If you haven’t touched your iPhone for 10 minutes, well done! I bet you have, though. We are obsessed. For many people it’s the first thing they touch in the morning and the last thing they touch at night. Meanwhile the poor telephone sits alone in the corner of the room, wondering if anyone will whisper sweet nothings into it ever again.

Anyway, who cares about those old telephones, they only ring to talk about a car accident you never had. The iPhone is 10 years old today, and what a decade it’s been. Although maybe we should broaden it out to ‘smartphone’ in order not to upset the Android geeks.

To be fair, the iPhone wasn’t even the first smartphone, although everyone knows it’s comfortably the best smartphone there is. Anyway, we can all agree the smartphone has enhanced our lives. From checking the weather to hailing (and paying) for a cab, it’s become indispensable. But the biggest differences are how we generate and consume media, and the way we shop for stuff – including food and drink.

Customer interactions

In terms of media, the combination of a smartphone camera and social media apps allowed us to take and publish pictures of our food before we eat it because everyone else is very interested to see it. They also brought friends together and introduced us to loathsome trolls tapping out tweets. And almost every supermarket and every fmcg brand is on Facebook, Twitter and Instagram (at least) where they combine customer interactions with promotional messaging, sell stuff, and occasionally flirt with disaster.

But while traditional print media wrestle with the revenue challenges posed by an abundance of free digital content before what many predict will be certain death, the situation for grocery retail is more positive.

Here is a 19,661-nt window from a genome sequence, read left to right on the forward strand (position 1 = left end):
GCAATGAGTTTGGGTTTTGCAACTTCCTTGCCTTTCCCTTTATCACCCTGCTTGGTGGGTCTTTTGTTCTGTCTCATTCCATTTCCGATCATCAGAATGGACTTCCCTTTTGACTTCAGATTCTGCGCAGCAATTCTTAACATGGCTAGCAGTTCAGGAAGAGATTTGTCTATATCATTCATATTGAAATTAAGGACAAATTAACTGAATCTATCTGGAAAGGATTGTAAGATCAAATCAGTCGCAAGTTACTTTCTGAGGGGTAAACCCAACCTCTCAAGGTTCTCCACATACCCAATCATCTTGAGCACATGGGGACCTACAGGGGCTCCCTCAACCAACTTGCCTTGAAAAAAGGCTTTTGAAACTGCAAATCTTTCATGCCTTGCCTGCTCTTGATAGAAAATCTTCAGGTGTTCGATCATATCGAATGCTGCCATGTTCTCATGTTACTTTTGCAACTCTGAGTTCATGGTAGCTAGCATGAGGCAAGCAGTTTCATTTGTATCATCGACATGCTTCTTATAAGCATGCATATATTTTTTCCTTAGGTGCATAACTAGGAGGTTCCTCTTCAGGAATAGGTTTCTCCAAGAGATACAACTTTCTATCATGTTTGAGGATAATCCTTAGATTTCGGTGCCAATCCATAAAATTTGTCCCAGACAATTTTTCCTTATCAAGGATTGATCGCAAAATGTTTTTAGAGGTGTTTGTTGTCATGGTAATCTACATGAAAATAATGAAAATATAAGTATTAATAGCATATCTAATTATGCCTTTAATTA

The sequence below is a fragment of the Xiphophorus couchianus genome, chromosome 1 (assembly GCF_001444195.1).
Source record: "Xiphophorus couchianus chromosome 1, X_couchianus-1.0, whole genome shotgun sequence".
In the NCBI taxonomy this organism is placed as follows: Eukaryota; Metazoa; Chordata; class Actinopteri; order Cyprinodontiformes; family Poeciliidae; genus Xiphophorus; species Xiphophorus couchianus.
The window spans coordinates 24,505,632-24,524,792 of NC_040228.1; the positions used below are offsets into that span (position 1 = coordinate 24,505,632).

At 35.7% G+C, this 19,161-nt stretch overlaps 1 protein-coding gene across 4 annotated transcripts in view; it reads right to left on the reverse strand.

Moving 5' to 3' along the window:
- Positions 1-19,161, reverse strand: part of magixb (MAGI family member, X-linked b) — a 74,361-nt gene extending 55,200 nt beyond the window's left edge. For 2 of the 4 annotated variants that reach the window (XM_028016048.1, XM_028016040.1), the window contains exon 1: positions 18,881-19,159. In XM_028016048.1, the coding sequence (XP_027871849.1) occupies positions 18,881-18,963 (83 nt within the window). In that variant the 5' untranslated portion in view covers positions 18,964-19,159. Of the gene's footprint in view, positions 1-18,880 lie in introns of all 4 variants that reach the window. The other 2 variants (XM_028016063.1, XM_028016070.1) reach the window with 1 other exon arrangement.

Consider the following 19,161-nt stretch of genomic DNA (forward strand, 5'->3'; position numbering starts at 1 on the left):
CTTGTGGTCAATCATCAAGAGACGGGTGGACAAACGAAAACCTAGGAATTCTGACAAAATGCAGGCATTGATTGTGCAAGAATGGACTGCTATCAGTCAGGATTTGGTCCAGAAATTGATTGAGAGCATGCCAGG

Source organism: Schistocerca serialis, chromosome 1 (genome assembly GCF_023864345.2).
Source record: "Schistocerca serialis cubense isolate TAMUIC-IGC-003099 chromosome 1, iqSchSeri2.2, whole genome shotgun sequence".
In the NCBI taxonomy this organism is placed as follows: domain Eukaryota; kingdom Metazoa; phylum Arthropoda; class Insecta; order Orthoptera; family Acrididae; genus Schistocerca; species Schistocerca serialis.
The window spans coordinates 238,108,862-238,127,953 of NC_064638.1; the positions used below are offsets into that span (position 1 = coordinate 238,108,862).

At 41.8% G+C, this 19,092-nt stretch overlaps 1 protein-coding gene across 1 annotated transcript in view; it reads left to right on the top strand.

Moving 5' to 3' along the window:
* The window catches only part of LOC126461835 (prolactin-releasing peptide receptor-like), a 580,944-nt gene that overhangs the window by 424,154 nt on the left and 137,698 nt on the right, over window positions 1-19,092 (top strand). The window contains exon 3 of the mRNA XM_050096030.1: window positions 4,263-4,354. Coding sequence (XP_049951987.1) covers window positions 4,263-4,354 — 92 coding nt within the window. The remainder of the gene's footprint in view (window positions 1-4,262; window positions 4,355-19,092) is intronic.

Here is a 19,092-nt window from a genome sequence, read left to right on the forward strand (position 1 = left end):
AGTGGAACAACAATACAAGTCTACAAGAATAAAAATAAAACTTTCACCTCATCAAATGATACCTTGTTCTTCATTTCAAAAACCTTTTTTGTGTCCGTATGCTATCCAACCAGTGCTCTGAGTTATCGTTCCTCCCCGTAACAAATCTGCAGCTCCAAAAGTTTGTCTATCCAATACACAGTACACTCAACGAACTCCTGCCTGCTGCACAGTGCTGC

While online grocery is increasingly popular, profits remain elusive. But the fmcg industry has embraced the smartphone in many other ways. From QR codes, augmented reality and mobile payments to beacons pinging relevant coupons, in-store navigation apps, price comparisons in the aisle and scan and shopping apps, grocery loves the supercomputer in your pocket almost as much as you do.

As the sophistication of smartphones increases, and the fmcg industry improves how it interacts with them, and therefore their customers, the possibilities are exciting.

However, a smartphone in every supermarket shopper’s pocket isn’t without drawbacks.

For instance, a time-rich shopper who baulks at paying full price for their leg of lamb in Tesco has long been able to quickly discover Morrisons has it on half-price with a few taps. The proximity of supermarkets in the UK combined with the age of austerity means saving £10 is enough motivation to ditch the trolley and head there instead.

Still, that’s a tiny proportion of shoppers. And although an individual supermarket loses, another wins, so the industry as a whole doesn’t need to panic like a nomophobe watching their cab trundle off while they frantically pat their pockets.

Supermarket’s scan and shop app

Besides, there are many more positives to focus on. Screenagers don’t look at much else, so how else to target them as they become your next customers? And every store needs free wi-fi for many reasons, not least to encourage customers to linger in their cafés while they idly swipe and scroll, or to make cheerful wine suggestions, depending on whether the shopper just bought a chicken or a rib of beef using the supermarket’s scan and shop app (which also gently nudges the same shopper up from plonk to Pomerol).

All that’s required is judicious use to ensure customers don’t get irritated by a rush of notifications. AI monitoring of individual uptake data is all that will take to get right. So who knows what the next decade will bring? But if it’s as much fun as the last 10 years, bring it on.